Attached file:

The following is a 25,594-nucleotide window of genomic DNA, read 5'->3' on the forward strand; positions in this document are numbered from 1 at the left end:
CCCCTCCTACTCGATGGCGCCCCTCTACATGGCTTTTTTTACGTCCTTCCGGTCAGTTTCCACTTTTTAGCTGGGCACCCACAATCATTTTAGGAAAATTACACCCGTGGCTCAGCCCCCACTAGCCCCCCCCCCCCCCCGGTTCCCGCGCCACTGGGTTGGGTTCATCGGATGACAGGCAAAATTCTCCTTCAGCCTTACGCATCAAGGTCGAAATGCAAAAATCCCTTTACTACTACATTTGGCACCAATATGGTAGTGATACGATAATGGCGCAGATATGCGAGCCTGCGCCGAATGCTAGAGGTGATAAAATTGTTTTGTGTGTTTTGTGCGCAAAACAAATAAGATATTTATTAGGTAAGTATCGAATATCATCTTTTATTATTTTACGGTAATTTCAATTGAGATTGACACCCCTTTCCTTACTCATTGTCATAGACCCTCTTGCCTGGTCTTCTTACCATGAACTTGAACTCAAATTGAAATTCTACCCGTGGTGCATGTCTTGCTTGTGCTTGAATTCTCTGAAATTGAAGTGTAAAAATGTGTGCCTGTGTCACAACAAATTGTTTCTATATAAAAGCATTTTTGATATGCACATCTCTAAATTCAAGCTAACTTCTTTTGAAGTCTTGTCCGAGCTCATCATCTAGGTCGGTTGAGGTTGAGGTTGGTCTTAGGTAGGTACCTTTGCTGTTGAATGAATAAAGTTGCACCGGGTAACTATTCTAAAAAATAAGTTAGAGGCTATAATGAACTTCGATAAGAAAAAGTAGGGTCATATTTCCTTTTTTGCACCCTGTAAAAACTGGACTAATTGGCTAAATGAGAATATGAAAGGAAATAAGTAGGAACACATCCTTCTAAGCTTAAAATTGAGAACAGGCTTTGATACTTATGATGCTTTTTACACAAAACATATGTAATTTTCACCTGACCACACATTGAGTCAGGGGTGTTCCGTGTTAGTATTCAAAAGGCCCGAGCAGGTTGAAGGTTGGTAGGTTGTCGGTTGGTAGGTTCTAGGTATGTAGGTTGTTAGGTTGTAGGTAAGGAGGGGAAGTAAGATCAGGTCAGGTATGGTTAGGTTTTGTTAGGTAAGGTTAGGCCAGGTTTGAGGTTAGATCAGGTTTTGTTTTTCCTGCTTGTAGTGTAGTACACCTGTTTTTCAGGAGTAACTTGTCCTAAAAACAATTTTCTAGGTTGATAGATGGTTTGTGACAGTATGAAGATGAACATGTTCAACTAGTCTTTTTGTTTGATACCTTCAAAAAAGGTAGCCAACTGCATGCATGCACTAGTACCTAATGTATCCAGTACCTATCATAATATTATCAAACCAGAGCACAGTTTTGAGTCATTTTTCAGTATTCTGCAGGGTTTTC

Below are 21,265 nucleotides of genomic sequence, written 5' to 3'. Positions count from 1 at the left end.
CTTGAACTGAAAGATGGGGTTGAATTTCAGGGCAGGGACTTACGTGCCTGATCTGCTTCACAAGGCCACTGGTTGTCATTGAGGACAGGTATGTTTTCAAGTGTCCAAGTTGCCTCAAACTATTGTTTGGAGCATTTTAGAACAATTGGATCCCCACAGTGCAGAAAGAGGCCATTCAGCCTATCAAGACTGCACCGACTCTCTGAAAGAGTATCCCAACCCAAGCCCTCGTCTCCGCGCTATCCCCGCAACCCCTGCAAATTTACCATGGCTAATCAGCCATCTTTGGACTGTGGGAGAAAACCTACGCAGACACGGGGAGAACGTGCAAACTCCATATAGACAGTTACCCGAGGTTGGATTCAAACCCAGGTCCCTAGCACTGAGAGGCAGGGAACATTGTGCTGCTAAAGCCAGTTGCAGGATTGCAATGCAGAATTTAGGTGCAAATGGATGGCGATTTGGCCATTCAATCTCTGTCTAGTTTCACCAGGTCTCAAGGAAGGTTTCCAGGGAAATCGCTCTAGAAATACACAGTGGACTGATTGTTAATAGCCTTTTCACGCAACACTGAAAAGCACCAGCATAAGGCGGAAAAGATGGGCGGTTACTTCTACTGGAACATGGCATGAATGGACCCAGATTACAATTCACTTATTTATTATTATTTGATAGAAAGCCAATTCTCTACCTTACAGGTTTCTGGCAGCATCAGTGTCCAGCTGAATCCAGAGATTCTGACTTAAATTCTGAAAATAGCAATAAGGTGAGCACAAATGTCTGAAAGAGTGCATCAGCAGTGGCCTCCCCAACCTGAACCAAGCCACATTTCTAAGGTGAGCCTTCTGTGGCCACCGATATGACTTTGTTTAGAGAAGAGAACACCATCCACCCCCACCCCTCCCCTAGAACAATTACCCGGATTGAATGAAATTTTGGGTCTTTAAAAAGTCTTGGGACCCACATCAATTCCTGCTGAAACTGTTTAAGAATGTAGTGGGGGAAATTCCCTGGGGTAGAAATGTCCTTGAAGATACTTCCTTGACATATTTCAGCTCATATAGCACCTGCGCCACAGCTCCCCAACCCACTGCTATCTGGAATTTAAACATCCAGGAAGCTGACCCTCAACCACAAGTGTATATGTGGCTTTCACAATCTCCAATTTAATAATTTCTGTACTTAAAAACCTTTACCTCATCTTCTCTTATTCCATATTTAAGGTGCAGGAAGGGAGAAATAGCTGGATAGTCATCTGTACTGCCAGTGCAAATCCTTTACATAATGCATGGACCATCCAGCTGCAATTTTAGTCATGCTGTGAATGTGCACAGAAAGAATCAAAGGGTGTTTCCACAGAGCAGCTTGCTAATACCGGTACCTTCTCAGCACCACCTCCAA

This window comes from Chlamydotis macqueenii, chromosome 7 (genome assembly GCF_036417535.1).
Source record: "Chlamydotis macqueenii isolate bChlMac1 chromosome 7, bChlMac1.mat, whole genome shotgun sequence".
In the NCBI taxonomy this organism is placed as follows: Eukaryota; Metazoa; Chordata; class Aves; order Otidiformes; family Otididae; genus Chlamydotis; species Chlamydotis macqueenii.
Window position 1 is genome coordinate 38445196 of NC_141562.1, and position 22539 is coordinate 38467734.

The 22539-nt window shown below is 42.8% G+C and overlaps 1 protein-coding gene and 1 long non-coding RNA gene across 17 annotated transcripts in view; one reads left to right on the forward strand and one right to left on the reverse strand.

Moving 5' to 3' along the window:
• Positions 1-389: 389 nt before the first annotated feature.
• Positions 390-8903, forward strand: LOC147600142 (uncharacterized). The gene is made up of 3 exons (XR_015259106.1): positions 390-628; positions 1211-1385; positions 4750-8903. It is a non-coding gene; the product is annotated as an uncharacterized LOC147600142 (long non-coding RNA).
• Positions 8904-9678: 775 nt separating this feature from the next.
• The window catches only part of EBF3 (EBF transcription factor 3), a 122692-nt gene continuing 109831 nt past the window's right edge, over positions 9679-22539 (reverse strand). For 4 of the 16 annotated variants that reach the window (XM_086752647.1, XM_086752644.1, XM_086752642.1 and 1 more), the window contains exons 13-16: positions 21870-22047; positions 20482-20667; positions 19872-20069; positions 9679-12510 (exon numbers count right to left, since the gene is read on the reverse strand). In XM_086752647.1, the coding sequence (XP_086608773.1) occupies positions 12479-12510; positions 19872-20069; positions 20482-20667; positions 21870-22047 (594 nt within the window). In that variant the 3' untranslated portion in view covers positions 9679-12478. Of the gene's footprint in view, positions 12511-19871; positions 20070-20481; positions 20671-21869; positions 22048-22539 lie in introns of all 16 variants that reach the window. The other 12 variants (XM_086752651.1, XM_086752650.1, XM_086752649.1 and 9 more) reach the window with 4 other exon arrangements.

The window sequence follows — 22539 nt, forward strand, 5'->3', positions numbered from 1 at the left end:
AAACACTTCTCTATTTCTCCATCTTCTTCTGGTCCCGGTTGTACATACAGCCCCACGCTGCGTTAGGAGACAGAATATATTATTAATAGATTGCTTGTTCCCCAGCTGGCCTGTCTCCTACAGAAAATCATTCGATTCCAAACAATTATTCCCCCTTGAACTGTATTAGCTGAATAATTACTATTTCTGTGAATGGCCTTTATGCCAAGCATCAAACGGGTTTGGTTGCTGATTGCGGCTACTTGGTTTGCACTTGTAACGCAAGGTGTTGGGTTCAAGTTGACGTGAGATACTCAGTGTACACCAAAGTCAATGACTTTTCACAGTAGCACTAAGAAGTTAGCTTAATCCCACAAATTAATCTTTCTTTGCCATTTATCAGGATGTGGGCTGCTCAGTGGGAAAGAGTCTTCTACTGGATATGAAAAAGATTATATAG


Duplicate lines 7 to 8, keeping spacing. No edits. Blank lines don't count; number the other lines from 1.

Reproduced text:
In the NCBI taxonomy this organism is placed as follows: Eukaryota; Metazoa; Chordata; class Aves; order Otidiformes; family Otididae; genus Chlamydotis; species Chlamydotis macqueenii.
Window position 1 is genome coordinate 38445196 of NC_141562.1, and position 22539 is coordinate 38467734.